Unknown, written by Oliver Butcher and Stephen Cornwell, based on the novel Out of My Head by Didier Van Cauwelaert; directed by Jaume Collet-Serra; starring Liam Neeson (Dr. Martin Harris), Diane Kruger (Gina), January Jones (Elizabeth Harris), Aidan Quinn (Martin B), Bruno Ganz (Jurgen), and Frank Langella (Rodney Cole) (2011): Serviceable action-thriller with Liam Neeson as a man who wakes up in a hospital after an accident to discover that no one seems to know who he is — including his wife. Coincidences and absurdities abound and proliferate, and the whole thing seems to have been Frankenstein-assembled from parts of Total Recall, Regarding Henry and Frantic. Still, mostly competent and enjoyable, with excellent supporting turns from a weathered, mournful Bruno Ganz as a former Stasi investigator turned P.I. and Frank Langella as one of Neeson’s university colleagues. Lightly recommended.
The Lincoln Lawyer, written by John Romano, based on the novel of the same name by Michael Connelly; directed by Brad Furman; starring Matthew McConaughey (Mick Haller), Marisa Tomei (Maggie McPherson), Ryan Phillippe (Louis Roulet), William H. Macy (Frank Levin) and Frances Fisher (Mary Windsor) (2011): Solid legal procedural makes excellent use of McConaughhey’s somewhat seedy charm, casting him as an ambulance-chasing defence lawyer who finds himself belatedly fighting for actual justice. Director Furman keeps everything moving nicely, and the whole thing feels like a throwback to the 1970’s, when thrillers didn’t involve massive explosions and giant robots. A talented cast certainly doesn’t hurt, with Phillippe, Tomei, and Macy doing superlative supporting work. Recommended.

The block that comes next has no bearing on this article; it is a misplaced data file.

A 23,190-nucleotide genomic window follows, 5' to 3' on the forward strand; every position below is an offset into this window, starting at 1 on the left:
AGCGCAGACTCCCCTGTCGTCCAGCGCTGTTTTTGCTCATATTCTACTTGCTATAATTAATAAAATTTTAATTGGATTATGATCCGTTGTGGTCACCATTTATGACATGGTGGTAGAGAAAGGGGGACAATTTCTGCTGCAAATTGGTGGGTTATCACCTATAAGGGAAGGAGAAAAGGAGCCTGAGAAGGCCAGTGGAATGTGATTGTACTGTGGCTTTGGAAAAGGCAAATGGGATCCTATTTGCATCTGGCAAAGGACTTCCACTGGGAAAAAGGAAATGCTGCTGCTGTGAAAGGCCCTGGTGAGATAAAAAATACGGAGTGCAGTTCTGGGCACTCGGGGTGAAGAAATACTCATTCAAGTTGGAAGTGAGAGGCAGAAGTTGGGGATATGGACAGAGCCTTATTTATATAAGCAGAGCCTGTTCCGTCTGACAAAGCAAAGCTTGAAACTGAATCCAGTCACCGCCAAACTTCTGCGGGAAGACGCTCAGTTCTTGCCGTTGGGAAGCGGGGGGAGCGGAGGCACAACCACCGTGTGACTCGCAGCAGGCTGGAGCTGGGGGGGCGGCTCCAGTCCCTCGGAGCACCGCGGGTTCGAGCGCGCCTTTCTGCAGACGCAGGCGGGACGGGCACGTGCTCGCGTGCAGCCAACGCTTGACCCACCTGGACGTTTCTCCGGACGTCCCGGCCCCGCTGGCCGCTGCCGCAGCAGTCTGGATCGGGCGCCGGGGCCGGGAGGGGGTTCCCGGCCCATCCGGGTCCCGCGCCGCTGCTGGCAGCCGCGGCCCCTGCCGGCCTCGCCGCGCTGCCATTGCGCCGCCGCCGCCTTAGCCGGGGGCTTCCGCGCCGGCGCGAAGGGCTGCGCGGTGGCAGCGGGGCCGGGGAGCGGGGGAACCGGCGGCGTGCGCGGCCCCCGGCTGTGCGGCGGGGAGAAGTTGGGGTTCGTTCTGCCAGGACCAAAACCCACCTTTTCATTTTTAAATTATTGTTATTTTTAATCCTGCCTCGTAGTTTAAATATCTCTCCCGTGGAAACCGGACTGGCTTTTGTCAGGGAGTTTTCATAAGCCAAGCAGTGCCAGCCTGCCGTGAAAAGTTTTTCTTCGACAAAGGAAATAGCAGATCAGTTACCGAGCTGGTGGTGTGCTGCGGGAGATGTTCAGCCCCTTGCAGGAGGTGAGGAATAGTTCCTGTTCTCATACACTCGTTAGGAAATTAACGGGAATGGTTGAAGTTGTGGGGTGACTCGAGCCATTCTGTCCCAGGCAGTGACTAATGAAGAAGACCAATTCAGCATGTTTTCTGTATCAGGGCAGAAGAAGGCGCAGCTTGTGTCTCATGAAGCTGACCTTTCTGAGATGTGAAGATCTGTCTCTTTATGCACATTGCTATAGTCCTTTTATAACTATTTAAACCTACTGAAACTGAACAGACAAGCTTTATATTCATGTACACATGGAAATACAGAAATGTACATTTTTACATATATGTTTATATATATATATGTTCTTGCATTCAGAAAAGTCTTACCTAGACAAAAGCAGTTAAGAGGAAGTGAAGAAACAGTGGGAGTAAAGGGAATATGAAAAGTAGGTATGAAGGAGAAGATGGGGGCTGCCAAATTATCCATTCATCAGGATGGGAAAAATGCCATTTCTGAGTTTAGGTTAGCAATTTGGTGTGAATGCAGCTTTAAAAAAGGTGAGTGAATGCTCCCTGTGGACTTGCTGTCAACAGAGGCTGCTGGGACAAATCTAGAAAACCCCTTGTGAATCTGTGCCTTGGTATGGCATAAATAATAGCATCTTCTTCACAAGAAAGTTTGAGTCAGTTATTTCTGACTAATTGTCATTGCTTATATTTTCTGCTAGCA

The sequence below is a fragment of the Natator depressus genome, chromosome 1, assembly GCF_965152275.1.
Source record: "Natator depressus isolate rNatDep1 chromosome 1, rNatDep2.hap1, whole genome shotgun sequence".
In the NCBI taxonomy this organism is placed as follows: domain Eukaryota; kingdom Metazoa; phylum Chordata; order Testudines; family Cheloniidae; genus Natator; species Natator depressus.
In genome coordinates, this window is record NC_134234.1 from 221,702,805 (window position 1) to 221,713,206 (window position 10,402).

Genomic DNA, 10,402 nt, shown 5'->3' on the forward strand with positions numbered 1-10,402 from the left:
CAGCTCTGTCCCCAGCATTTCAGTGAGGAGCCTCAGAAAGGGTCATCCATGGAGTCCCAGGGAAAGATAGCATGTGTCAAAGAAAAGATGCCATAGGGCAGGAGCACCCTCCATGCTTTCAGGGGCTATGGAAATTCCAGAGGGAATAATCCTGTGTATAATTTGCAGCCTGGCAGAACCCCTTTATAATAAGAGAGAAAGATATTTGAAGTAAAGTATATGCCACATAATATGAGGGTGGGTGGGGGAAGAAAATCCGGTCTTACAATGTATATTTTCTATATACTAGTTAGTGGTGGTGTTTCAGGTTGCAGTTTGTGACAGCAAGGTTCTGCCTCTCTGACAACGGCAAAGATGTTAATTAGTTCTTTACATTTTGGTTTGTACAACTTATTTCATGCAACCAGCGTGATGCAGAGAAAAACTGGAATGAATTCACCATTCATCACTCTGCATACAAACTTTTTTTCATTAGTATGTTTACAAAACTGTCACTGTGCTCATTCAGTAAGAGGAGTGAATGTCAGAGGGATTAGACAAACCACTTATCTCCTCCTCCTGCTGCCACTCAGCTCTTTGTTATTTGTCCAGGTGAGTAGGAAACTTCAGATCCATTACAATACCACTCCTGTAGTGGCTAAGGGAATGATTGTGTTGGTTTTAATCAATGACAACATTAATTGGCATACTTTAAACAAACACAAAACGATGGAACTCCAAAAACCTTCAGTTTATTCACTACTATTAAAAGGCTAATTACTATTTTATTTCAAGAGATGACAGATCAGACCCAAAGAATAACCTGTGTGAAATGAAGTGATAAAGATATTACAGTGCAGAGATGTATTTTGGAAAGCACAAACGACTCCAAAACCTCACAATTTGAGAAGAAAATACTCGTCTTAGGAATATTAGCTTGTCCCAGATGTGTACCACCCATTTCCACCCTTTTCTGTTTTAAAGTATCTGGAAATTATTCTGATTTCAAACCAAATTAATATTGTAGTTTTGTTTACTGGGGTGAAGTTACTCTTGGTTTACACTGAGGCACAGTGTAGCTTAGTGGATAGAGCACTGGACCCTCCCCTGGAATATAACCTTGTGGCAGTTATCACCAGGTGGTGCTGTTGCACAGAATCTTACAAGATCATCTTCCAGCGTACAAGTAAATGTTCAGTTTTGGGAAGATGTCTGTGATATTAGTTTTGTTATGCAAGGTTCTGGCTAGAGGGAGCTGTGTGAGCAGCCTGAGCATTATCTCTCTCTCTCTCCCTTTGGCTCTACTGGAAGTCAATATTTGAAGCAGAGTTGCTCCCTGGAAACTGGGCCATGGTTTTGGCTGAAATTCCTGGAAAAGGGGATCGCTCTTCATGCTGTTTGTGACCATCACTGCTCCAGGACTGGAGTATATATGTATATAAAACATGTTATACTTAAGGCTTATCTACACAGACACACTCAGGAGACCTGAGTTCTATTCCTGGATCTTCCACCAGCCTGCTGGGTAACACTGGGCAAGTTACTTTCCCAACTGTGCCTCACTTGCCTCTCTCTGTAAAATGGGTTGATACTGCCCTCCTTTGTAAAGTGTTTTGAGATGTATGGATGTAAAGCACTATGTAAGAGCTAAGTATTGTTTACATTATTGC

Limitless, written by Leslie Dixon, based on The Dark Fields by Alan Glyn; directed by Neil Burger; starring Bradley Cooper (Eddie Morra), Robert De Niro (Carl Van Loon), Abbie Cornish (Lindy), and Anna Friel (Melissa) (2011): Failed writer Eddie Morra gets an IQ-boosting pill from an old acquaintance and suddenly turns into a hyperactive super-genius. Director Burger does a solid job of conveying the fast, weird rhythms of Morra’s altered state of consciousness, and there are a number of clever setpieces. The ending is far too pat, and a major plot thread never gets resolved. Still, an enjoyable time-waster. Lightly recommended.